I have only known this land “after the fire.” I never experienced the fear and devastation over the loss of what was once a flourishing forest. Nearly four years have passed since those fires ravaged this area, and while no one resided here permanently at the time, nearly everyone lost whatever structures they had. Only remnants from the oak cabin that once stood on our land, a burned and rusted metal chair and an old terra-cotta pot are all that are left. Charred and blackened trees still dominate the landscape interspersed among the living in a mosaic pattern only fire knows.
The largest of the Ponderosa Pines resides just on the shore of the lake, standing stoically even in death. I am struck by how beautiful this tree is, quite possibly more striking in black with her bare and twisted branches held frozen in time. There will undoubtedly come a time when she can no longer bear the weight of her own crown, and will crack or collapse entirely into the lake. Oh how even the mighty can fall.
Despite all that was lost, signs of recovery are everywhere here. And while I will likely not witness the return to its full glory during my lifetime, I am so grateful for the opportunity to steward this land and watch nature find its way forward. There is joy and wonder to see the pine and larch saplings coming up under the seemingly watchful eyes of their dead sentinel mothers, the spindly young aspen trees cropping up everywhere readying the soil for future generations of larger trees, the deer trails crisscrossing through the fire weed between the lakes, and the osprey screeching high in the hills. The plants and animals have come home and have so much to teach us about hope, resilience, and the healing that comes with time.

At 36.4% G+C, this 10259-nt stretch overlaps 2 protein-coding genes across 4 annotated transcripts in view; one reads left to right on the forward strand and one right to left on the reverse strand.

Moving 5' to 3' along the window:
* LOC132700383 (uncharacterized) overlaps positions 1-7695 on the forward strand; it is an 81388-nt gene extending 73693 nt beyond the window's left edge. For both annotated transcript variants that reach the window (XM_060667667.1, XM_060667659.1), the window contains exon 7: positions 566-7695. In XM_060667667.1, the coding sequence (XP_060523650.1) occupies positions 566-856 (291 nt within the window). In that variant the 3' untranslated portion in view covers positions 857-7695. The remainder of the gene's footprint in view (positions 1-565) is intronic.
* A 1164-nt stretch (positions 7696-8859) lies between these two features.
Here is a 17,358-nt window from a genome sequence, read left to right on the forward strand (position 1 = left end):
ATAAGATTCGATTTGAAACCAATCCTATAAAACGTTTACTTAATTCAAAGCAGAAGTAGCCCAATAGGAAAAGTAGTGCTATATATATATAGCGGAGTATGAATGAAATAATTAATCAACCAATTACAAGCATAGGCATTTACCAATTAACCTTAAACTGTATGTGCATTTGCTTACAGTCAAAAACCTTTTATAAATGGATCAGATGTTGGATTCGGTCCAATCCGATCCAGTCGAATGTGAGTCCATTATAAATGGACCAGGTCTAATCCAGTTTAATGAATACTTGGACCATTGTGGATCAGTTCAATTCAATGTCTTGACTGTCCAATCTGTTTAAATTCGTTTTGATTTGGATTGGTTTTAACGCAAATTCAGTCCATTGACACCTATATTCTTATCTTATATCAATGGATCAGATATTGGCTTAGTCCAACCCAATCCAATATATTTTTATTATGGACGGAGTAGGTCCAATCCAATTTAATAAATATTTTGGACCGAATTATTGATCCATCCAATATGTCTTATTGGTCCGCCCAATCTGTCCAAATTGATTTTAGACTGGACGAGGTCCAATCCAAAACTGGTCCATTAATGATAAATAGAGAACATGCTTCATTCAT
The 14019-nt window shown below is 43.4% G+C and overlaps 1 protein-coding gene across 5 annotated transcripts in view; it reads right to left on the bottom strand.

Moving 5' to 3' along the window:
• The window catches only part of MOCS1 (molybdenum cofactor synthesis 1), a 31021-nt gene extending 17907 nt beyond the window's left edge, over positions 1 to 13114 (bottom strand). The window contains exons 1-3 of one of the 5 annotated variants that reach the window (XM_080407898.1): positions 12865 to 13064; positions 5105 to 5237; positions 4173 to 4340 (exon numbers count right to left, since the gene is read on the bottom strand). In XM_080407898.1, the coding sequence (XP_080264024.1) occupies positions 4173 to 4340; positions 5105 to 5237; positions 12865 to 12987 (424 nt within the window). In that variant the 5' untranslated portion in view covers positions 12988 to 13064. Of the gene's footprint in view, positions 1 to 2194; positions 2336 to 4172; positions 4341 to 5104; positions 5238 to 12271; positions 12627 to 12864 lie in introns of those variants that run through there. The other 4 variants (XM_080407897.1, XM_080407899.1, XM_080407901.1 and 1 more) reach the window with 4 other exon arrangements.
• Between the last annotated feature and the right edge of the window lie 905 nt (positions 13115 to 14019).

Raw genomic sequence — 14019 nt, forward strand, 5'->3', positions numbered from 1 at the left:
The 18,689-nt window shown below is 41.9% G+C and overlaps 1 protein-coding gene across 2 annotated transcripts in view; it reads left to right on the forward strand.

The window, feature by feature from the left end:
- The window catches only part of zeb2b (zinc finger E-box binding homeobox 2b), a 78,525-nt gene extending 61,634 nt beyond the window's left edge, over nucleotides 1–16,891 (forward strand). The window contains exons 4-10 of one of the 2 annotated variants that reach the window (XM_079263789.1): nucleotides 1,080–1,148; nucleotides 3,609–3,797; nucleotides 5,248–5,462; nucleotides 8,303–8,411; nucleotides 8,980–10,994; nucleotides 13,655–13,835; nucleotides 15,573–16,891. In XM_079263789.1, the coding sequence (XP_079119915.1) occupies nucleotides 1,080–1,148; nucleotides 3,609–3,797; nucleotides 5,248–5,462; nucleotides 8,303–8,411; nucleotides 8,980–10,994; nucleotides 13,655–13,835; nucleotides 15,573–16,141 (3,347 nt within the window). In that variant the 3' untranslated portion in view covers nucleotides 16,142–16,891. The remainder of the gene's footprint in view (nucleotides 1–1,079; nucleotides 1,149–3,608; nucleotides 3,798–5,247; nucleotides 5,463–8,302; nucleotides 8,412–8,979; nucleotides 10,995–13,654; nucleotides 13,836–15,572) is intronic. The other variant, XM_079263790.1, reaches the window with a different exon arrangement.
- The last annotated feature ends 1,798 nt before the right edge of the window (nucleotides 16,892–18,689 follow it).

After the hustle and bustle of India, Cambodia has overall been a welcome change of pace. We started out navigating through the hoards of tourists visiting Angkor Wat, which despite the crowds was absolutely amazing. We opted for the 3 day pass so we could take our time visiting the many temples. Even then we couldn’t possible take it all in. We did get to the main temples, including my favorite Ta Prohm, and discovered that there really is something to the “temple fatigue,” everyone talks about. I’d like to believe the kids appreciated some of the sights, but admittedly, they preferred the pool at our hotel in Siem Reap. What can you do? On the upside they are much more confident in their swimming abilities.
After Siem Reap, we chose to slow it down a bit in the, oh-so-chill seaside town of Kep. More pool time for the kids = more relaxing time for the parents. We missed Kep Beach altogether but did visit the bustling crab market and spent a morning bushwhacking through Kep National Forest with some lovely Aussies we met along the trail. We even stumbled across a wonderful cafe, Kep Coffee, owned by former Seattleites. Neat!
We are currently back in Phnom Pehn enjoying the hospitality and company of Kishore’s cousin and her husband for a few days while we figure out the next chapter of our journey. Before we leave, we will be visiting the Killing Fields and Tuol Sleng Genocide Museum, the latter likely without kids.
Below are some images from our time in Cambodia thus far.
-Happy New Year from all of us!